Permanent URL to this publication: http://dx.doi.org/10.5167/uzh-34610
Gorr, T A; Wichmann, D; Hu, J; Hermes-Lima, M; Welker, AF; Terwilliger, N B; Wren, J F; Viney, M; Morris, S; Nilsson, G E; Deten , A; Soliz, J; Gassmann, M (2010). Hypoxia tolerance in animals: biology and application. Physiological and Biochemical Zoology, 83(5):733-752.
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Abstract Many invertebrates and ectothermic vertebrates successfully cope with a fluctuating supply of ambient oxygen-and consequently, a highly variable tissue oxygenation-through increasing their antioxidant barriers. During chronic deprivation of oxygen, however, the hypometabolic defense mode of the fruit fly Drosophila, the hypoxia-induced behavioral hypothermia of the crayfish Pacifastacus leniusculus, and the production of ethanol during anoxia by the crucian carp Carassius carassius all indicate that these animals are also capable of utilizing a suite of genetic and physiological defenses to survive otherwise lethal reductions in tissue oxygenation. Normally, much of an organism's gene response to hypoxia is orchestrated via the hypoxia-inducible transcription factor HIF. Recent developments expand our view of HIF function even further by highlighting regulatory roles for HIF in the hypometabolism of insects, in the molting and the normoxic immune response of crustaceans, and in the control-via the downstream effector gene erythropoietin-of the hypoxic ventilatory response and pulmonary hypertension in mammals. These and related topics were collectively presented by the authors in a symposium of the 2008 ICA-CBP conference at Mara National Reserve, Kenya, Africa. This synthesis article communicates the essence of the symposium presentations to the wider community.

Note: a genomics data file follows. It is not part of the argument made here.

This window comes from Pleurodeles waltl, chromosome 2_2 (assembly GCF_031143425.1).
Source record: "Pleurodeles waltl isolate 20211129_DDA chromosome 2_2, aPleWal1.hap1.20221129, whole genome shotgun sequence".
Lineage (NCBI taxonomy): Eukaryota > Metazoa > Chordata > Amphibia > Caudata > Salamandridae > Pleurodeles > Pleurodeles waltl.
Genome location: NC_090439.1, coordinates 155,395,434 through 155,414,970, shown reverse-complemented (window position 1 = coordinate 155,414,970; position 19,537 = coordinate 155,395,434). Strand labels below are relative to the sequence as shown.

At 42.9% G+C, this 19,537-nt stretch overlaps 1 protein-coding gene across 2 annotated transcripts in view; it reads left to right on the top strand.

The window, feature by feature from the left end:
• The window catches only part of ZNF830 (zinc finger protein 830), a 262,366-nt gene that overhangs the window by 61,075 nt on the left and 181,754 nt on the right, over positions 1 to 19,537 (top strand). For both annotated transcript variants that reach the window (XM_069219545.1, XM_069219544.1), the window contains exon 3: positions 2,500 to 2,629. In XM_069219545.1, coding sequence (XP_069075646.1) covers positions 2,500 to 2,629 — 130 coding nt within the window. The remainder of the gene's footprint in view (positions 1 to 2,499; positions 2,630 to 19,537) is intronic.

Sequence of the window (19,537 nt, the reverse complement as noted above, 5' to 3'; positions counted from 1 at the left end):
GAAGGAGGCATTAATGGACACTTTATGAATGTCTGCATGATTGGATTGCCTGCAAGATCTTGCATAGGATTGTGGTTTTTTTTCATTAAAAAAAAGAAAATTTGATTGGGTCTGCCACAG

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|Item Type:||Journal Article, refereed, original work|
|Communities & Collections:||05 Vetsuisse Faculty > Institute of Veterinary Physiology|
|DDC:||570 Life sciences; biology|
|Deposited On:||06 Jul 2010 14:07|
|Last Modified:||28 Nov 2013 00:20|
|Publisher:||University of Chicago Press|
|Additional Information:||We dedicate this article to Steve Morris (deceased 2009) in honor of his legacy as an inspiring teacher and scientist, a dedicated lover of wildlife biology, and a great guy. This article was prepared as an overview of a symposium at “Molecules to Migration: Pressures of Life,” the Fourth International Conference in Africa for Comparative Physiology and Biochemistry, Maasai Mara National Reserve, Kenya, 2008 (http://www.natural‐events.com/mara).|
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